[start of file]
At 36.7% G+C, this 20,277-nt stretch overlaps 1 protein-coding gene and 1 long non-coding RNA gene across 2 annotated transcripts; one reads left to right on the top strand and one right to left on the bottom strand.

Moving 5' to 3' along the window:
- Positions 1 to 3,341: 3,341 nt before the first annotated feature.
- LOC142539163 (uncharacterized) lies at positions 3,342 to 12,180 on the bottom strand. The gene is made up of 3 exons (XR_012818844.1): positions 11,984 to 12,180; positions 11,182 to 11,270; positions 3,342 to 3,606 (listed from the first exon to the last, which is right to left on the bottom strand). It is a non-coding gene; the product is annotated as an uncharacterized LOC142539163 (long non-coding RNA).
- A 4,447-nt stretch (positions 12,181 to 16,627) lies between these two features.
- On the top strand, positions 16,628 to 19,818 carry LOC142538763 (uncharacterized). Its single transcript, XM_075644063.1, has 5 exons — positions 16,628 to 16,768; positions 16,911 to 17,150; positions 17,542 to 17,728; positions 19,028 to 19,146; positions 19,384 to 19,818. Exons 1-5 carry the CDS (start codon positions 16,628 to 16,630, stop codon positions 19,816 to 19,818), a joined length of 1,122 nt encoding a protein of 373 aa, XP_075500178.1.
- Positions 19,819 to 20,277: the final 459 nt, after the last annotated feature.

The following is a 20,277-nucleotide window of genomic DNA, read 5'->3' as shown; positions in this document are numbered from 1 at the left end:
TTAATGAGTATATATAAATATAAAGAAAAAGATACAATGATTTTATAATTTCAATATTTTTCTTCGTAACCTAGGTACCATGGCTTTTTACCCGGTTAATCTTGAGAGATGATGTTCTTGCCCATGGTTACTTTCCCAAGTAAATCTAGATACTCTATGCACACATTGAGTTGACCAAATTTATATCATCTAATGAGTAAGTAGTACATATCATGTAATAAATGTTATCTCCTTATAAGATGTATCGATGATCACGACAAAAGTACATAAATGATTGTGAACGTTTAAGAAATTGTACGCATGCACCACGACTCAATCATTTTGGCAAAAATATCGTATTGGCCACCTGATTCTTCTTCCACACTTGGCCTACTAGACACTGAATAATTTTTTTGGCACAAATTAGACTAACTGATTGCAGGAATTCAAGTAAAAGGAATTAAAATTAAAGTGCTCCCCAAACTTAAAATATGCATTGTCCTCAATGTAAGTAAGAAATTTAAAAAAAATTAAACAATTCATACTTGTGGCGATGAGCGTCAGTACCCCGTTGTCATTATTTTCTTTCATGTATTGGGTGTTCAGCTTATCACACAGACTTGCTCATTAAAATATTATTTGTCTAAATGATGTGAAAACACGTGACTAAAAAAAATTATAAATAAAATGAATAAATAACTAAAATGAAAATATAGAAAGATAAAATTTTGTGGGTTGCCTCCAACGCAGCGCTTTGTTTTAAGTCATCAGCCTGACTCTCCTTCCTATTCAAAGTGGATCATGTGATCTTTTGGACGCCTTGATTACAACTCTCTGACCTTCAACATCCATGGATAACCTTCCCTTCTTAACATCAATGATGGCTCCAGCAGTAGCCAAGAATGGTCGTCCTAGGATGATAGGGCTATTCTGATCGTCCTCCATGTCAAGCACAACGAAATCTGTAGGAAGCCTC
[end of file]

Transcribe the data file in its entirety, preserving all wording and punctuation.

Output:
At 36.7% G+C, this 20,277-nt stretch overlaps 1 protein-coding gene and 1 long non-coding RNA gene across 2 annotated transcripts; one reads left to right on the top strand and one right to left on the bottom strand.

Moving 5' to 3' along the window:
- Positions 1 to 3,341: 3,341 nt before the first annotated feature.
- LOC142539163 (uncharacterized) lies at positions 3,342 to 12,180 on the bottom strand. The gene is made up of 3 exons (XR_012818844.1): positions 11,984 to 12,180; positions 11,182 to 11,270; positions 3,342 to 3,606 (listed from the first exon to the last, which is right to left on the bottom strand). It is a non-coding gene; the product is annotated as an uncharacterized LOC142539163 (long non-coding RNA).
- A 4,447-nt stretch (positions 12,181 to 16,627) lies between these two features.
- On the top strand, positions 16,628 to 19,818 carry LOC142538763 (uncharacterized). Its single transcript, XM_075644063.1, has 5 exons — positions 16,628 to 16,768; positions 16,911 to 17,150; positions 17,542 to 17,728; positions 19,028 to 19,146; positions 19,384 to 19,818. Exons 1-5 carry the CDS (start codon positions 16,628 to 16,630, stop codon positions 19,816 to 19,818), a joined length of 1,122 nt encoding a protein of 373 aa, XP_075500178.1.
- Positions 19,819 to 20,277: the final 459 nt, after the last annotated feature.

The following is a 20,277-nucleotide window of genomic DNA, read 5'->3' as shown; positions in this document are numbered from 1 at the left end:
TTAATGAGTATATATAAATATAAAGAAAAAGATACAATGATTTTATAATTTCAATATTTTTCTTCGTAACCTAGGTACCATGGCTTTTTACCCGGTTAATCTTGAGAGATGATGTTCTTGCCCATGGTTACTTTCCCAAGTAAATCTAGATACTCTATGCACACATTGAGTTGACCAAATTTATATCATCTAATGAGTAAGTAGTACATATCATGTAATAAATGTTATCTCCTTATAAGATGTATCGATGATCACGACAAAAGTACATAAATGATTGTGAACGTTTAAGAAATTGTACGCATGCACCACGACTCAATCATTTTGGCAAAAATATCGTATTGGCCACCTGATTCTTCTTCCACACTTGGCCTACTAGACACTGAATAATTTTTTTGGCACAAATTAGACTAACTGATTGCAGGAATTCAAGTAAAAGGAATTAAAATTAAAGTGCTCCCCAAACTTAAAATATGCATTGTCCTCAATGTAAGTAAGAAATTTAAAAAAAATTAAACAATTCATACTTGTGGCGATGAGCGTCAGTACCCCGTTGTCATTATTTTCTTTCATGTATTGGGTGTTCAGCTTATCACACAGACTTGCTCATTAAAATATTATTTGTCTAAATGATGTGAAAACACGTGACTAAAAAAAATTATAAATAAAATGAATAAATAACTAAAATGAAAATATAGAAAGATAAAATTTTGTGGGTTGCCTCCAACGCAGCGCTTTGTTTTAAGTCATCAGCCTGACTCTCCTTCCTATTCAAAGTGGATCATGTGATCTTTTGGACGCCTTGATTACAACTCTCTGACCTTCAACATCCATGGATAACCTTCCCTTCTTAACATCAATGATGGCTCCAGCAGTAGCCAAGAATGGTCGTCCTAGGATGATAGGGCTATTCTGATCGTCCTCCATGTCAAGCACAACGAAATCTGTAGGAAGCCTC